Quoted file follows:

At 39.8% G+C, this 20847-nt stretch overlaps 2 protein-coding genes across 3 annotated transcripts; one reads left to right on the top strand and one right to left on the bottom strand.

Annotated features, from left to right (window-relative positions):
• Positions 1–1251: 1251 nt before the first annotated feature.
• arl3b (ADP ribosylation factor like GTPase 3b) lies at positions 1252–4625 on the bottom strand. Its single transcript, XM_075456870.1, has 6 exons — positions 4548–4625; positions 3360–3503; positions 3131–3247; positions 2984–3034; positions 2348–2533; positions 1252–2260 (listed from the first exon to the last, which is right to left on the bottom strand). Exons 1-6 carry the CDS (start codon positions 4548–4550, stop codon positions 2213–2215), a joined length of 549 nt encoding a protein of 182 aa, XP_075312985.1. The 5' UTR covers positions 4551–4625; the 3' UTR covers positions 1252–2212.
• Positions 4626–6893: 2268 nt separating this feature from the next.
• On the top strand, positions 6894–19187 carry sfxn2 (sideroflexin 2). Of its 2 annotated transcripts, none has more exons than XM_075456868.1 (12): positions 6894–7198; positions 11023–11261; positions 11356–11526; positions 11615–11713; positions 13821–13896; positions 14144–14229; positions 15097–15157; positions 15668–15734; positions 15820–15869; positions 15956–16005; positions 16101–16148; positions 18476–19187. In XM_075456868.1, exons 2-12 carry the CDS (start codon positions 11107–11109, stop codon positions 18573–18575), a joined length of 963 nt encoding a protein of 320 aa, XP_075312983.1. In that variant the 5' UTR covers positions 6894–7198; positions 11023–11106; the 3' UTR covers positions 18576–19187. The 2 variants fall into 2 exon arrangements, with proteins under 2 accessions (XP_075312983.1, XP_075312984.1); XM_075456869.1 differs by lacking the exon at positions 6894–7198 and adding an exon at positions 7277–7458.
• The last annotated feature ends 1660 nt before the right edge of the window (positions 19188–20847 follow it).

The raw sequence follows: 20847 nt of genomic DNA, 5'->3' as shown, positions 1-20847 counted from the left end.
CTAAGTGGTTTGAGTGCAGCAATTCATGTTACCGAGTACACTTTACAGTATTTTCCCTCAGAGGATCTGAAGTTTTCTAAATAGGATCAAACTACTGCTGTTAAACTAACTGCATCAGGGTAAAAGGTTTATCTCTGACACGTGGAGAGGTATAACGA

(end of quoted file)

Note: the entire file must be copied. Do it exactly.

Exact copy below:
At 39.8% G+C, this 20847-nt stretch overlaps 2 protein-coding genes across 3 annotated transcripts; one reads left to right on the top strand and one right to left on the bottom strand.

Annotated features, from left to right (window-relative positions):
• Positions 1–1251: 1251 nt before the first annotated feature.
• arl3b (ADP ribosylation factor like GTPase 3b) lies at positions 1252–4625 on the bottom strand. Its single transcript, XM_075456870.1, has 6 exons — positions 4548–4625; positions 3360–3503; positions 3131–3247; positions 2984–3034; positions 2348–2533; positions 1252–2260 (listed from the first exon to the last, which is right to left on the bottom strand). Exons 1-6 carry the CDS (start codon positions 4548–4550, stop codon positions 2213–2215), a joined length of 549 nt encoding a protein of 182 aa, XP_075312985.1. The 5' UTR covers positions 4551–4625; the 3' UTR covers positions 1252–2212.
• Positions 4626–6893: 2268 nt separating this feature from the next.
• On the top strand, positions 6894–19187 carry sfxn2 (sideroflexin 2). Of its 2 annotated transcripts, none has more exons than XM_075456868.1 (12): positions 6894–7198; positions 11023–11261; positions 11356–11526; positions 11615–11713; positions 13821–13896; positions 14144–14229; positions 15097–15157; positions 15668–15734; positions 15820–15869; positions 15956–16005; positions 16101–16148; positions 18476–19187. In XM_075456868.1, exons 2-12 carry the CDS (start codon positions 11107–11109, stop codon positions 18573–18575), a joined length of 963 nt encoding a protein of 320 aa, XP_075312983.1. In that variant the 5' UTR covers positions 6894–7198; positions 11023–11106; the 3' UTR covers positions 18576–19187. The 2 variants fall into 2 exon arrangements, with proteins under 2 accessions (XP_075312983.1, XP_075312984.1); XM_075456869.1 differs by lacking the exon at positions 6894–7198 and adding an exon at positions 7277–7458.
• The last annotated feature ends 1660 nt before the right edge of the window (positions 19188–20847 follow it).

The raw sequence follows: 20847 nt of genomic DNA, 5'->3' as shown, positions 1-20847 counted from the left end.
CTAAGTGGTTTGAGTGCAGCAATTCATGTTACCGAGTACACTTTACAGTATTTTCCCTCAGAGGATCTGAAGTTTTCTAAATAGGATCAAACTACTGCTGTTAAACTAACTGCATCAGGGTAAAAGGTTTATCTCTGACACGTGGAGAGGTATAACGA